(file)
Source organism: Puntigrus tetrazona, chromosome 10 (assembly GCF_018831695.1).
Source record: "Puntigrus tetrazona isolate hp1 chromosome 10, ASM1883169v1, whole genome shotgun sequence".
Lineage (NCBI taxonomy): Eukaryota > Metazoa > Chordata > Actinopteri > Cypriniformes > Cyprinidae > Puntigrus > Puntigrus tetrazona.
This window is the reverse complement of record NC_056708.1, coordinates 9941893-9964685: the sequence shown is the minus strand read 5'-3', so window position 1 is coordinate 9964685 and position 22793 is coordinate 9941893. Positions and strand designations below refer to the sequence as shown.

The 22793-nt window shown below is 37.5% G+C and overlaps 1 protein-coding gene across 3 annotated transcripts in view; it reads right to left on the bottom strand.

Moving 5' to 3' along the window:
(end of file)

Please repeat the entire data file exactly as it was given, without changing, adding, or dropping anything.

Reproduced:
Source organism: Puntigrus tetrazona, chromosome 10 (assembly GCF_018831695.1).
Source record: "Puntigrus tetrazona isolate hp1 chromosome 10, ASM1883169v1, whole genome shotgun sequence".
Lineage (NCBI taxonomy): Eukaryota > Metazoa > Chordata > Actinopteri > Cypriniformes > Cyprinidae > Puntigrus > Puntigrus tetrazona.
This window is the reverse complement of record NC_056708.1, coordinates 9941893-9964685: the sequence shown is the minus strand read 5'-3', so window position 1 is coordinate 9964685 and position 22793 is coordinate 9941893. Positions and strand designations below refer to the sequence as shown.

The 22793-nt window shown below is 37.5% G+C and overlaps 1 protein-coding gene across 3 annotated transcripts in view; it reads right to left on the bottom strand.

Moving 5' to 3' along the window: